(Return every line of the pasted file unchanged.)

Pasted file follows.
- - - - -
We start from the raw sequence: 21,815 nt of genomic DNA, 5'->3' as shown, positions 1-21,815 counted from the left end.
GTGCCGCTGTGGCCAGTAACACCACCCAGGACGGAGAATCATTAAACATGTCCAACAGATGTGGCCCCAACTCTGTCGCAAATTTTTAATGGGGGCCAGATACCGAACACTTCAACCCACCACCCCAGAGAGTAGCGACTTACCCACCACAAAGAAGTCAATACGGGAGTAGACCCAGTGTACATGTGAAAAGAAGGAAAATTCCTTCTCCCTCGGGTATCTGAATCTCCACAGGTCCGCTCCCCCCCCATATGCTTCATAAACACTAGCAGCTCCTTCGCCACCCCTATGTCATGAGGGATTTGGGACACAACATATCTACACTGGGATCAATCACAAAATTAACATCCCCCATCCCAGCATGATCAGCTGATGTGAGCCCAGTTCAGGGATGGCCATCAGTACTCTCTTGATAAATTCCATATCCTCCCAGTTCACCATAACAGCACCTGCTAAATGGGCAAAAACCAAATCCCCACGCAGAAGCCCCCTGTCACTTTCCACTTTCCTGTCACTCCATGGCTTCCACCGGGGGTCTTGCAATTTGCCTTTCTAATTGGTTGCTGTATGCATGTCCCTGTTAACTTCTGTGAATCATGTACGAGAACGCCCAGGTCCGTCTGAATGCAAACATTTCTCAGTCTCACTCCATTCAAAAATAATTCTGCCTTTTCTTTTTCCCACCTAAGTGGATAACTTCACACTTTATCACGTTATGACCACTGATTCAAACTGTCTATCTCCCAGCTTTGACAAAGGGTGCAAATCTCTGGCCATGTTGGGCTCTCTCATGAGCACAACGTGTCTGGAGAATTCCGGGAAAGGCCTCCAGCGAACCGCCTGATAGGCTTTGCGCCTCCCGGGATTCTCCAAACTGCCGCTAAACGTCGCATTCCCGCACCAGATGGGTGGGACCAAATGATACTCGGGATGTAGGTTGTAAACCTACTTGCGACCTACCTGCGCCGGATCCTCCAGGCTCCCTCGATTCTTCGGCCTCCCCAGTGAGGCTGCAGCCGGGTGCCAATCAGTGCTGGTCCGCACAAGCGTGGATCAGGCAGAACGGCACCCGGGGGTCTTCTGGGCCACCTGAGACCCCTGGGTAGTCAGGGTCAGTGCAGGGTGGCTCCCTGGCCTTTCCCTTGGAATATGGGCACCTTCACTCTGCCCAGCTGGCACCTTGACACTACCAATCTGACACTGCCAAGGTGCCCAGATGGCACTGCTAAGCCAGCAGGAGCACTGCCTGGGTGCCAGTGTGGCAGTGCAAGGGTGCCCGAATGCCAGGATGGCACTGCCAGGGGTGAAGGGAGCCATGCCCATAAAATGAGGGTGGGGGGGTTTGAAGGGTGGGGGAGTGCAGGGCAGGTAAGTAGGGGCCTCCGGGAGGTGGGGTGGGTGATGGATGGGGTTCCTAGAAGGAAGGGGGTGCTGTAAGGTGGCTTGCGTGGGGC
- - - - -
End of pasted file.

We start from the raw sequence: 21,815 nt of genomic DNA, 5'->3' as shown, positions 1-21,815 counted from the left end.
GTGCCGCTGTGGCCAGTAACACCACCCAGGACGGAGAATCATTAAACATGTCCAACAGATGTGGCCCCAACTCTGTCGCAAATTTTTAATGGGGGCCAGATACCGAACACTTCAACCCACCACCCCAGAGAGTAGCGACTTACCCACCACAAAGAAGTCAATACGGGAGTAGACCCAGTGTACATGTGAAAAGAAGGAAAATTCCTTCTCCCTCGGGTATCTGAATCTCCACAGGTCCGCTCCCCCCCCATATGCTTCATAAACACTAGCAGCTCCTTCGCCACCCCTATGTCATGAGGGATTTGGGACACAACATATCTACACTGGGATCAATCACAAAATTAACATCCCCCATCCCAGCATGATCAGCTGATGTGAGCCCAGTTCAGGGATGGCCATCAGTACTCTCTTGATAAATTCCATATCCTCCCAGTTCACCATAACAGCACCTGCTAAATGGGCAAAAACCAAATCCCCACGCAGAAGCCCCCTGTCACTTTCCACTTTCCTGTCACTCCATGGCTTCCACCGGGGGTCTTGCAATTTGCCTTTCTAATTGGTTGCTGTATGCATGTCCCTGTTAACTTCTGTGAATCATGTACGAGAACGCCCAGGTCCGTCTGAATGCAAACATTTCTCAGTCTCACTCCATTCAAAAATAATTCTGCCTTTTCTTTTTCCCACCTAAGTGGATAACTTCACACTTTATCACGTTATGACCACTGATTCAAACTGTCTATCTCCCAGCTTTGACAAAGGGTGCAAATCTCTGGCCATGTTGGGCTCTCTCATGAGCACAACGTGTCTGGAGAATTCCGGGAAAGGCCTCCAGCGAACCGCCTGATAGGCTTTGCGCCTCCCGGGATTCTCCAAACTGCCGCTAAACGTCGCATTCCCGCACCAGATGGGTGGGACCAAATGATACTCGGGATGTAGGTTGTAAACCTACTTGCGACCTACCTGCGCCGGATCCTCCAGGCTCCCTCGATTCTTCGGCCTCCCCAGTGAGGCTGCAGCCGGGTGCCAATCAGTGCTGGTCCGCACAAGCGTGGATCAGGCAGAACGGCACCCGGGGGTCTTCTGGGCCACCTGAGACCCCTGGGTAGTCAGGGTCAGTGCAGGGTGGCTCCCTGGCCTTTCCCTTGGAATATGGGCACCTTCACTCTGCCCAGCTGGCACCTTGACACTACCAATCTGACACTGCCAAGGTGCCCAGATGGCACTGCTAAGCCAGCAGGAGCACTGCCTGGGTGCCAGTGTGGCAGTGCAAGGGTGCCCGAATGCCAGGATGGCACTGCCAGGGGTGAAGGGAGCCATGCCCATAAAATGAGGGTGGGGGGGTTTGAAGGGTGGGGGAGTGCAGGGCAGGTAAGTAGGGGCCTCCGGGAGGTGGGGTGGGTGATGGATGGGGTTCCTAGAAGGAAGGGGGTGCTGTAAGGTGGCTTGCGTGGGGC